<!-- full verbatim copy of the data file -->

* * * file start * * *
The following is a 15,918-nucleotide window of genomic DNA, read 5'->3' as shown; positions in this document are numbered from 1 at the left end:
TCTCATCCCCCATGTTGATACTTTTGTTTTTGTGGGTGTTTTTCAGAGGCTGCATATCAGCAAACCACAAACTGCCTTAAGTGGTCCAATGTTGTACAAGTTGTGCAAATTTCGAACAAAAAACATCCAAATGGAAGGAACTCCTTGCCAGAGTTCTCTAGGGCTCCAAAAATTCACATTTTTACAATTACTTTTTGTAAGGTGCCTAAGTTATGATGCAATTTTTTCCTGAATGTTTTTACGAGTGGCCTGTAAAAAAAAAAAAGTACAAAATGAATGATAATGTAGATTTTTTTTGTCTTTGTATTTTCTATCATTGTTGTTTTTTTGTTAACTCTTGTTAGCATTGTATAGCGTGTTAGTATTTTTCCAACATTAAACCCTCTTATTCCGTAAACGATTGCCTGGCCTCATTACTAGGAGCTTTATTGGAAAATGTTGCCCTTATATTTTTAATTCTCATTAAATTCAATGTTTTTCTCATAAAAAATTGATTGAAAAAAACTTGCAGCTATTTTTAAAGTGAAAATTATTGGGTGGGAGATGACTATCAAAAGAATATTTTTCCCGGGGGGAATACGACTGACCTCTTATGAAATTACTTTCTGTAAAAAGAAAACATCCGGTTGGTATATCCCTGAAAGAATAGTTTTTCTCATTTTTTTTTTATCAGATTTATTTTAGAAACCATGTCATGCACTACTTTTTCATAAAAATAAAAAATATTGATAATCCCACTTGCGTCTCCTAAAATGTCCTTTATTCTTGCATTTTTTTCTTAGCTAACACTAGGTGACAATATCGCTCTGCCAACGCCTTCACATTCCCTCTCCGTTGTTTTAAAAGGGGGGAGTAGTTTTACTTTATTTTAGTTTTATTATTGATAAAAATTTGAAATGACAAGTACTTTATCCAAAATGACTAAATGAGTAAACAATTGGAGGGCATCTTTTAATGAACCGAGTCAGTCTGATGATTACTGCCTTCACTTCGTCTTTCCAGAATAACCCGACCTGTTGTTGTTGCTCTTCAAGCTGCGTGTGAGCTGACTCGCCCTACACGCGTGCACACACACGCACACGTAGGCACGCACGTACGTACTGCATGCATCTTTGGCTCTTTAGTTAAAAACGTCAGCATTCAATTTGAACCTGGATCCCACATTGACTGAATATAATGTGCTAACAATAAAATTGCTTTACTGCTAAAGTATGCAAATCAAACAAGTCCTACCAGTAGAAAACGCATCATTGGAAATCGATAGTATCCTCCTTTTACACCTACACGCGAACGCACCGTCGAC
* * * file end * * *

The following is a 15,918-nucleotide window of genomic DNA, read 5'->3' as shown; positions in this document are numbered from 1 at the left end:
TCTCATCCCCCATGTTGATACTTTTGTTTTTGTGGGTGTTTTTCAGAGGCTGCATATCAGCAAACCACAAACTGCCTTAAGTGGTCCAATGTTGTACAAGTTGTGCAAATTTCGAACAAAAAACATCCAAATGGAAGGAACTCCTTGCCAGAGTTCTCTAGGGCTCCAAAAATTCACATTTTTACAATTACTTTTTGTAAGGTGCCTAAGTTATGATGCAATTTTTTCCTGAATGTTTTTACGAGTGGCCTGTAAAAAAAAAAAAGTACAAAATGAATGATAATGTAGATTTTTTTTGTCTTTGTATTTTCTATCATTGTTGTTTTTTTGTTAACTCTTGTTAGCATTGTATAGCGTGTTAGTATTTTTCCAACATTAAACCCTCTTATTCCGTAAACGATTGCCTGGCCTCATTACTAGGAGCTTTATTGGAAAATGTTGCCCTTATATTTTTAATTCTCATTAAATTCAATGTTTTTCTCATAAAAAATTGATTGAAAAAAACTTGCAGCTATTTTTAAAGTGAAAATTATTGGGTGGGAGATGACTATCAAAAGAATATTTTTCCCGGGGGGAATACGACTGACCTCTTATGAAATTACTTTCTGTAAAAAGAAAACATCCGGTTGGTATATCCCTGAAAGAATAGTTTTTCTCATTTTTTTTTTATCAGATTTATTTTAGAAACCATGTCATGCACTACTTTTTCATAAAAATAAAAAATATTGATAATCCCACTTGCGTCTCCTAAAATGTCCTTTATTCTTGCATTTTTTTCTTAGCTAACACTAGGTGACAATATCGCTCTGCCAACGCCTTCACATTCCCTCTCCGTTGTTTTAAAAGGGGGGAGTAGTTTTACTTTATTTTAGTTTTATTATTGATAAAAATTTGAAATGACAAGTACTTTATCCAAAATGACTAAATGAGTAAACAATTGGAGGGCATCTTTTAATGAACCGAGTCAGTCTGATGATTACTGCCTTCACTTCGTCTTTCCAGAATAACCCGACCTGTTGTTGTTGCTCTTCAAGCTGCGTGTGAGCTGACTCGCCCTACACGCGTGCACACACACGCACACGTAGGCACGCACGTACGTACTGCATGCATCTTTGGCTCTTTAGTTAAAAACGTCAGCATTCAATTTGAACCTGGATCCCACATTGACTGAATATAATGTGCTAACAATAAAATTGCTTTACTGCTAAAGTATGCAAATCAAACAAGTCCTACCAGTAGAAAACGCATCATTGGAAATCGATAGTATCCTCCTTTTACACCTACACGCGAACGCACCGTCGAC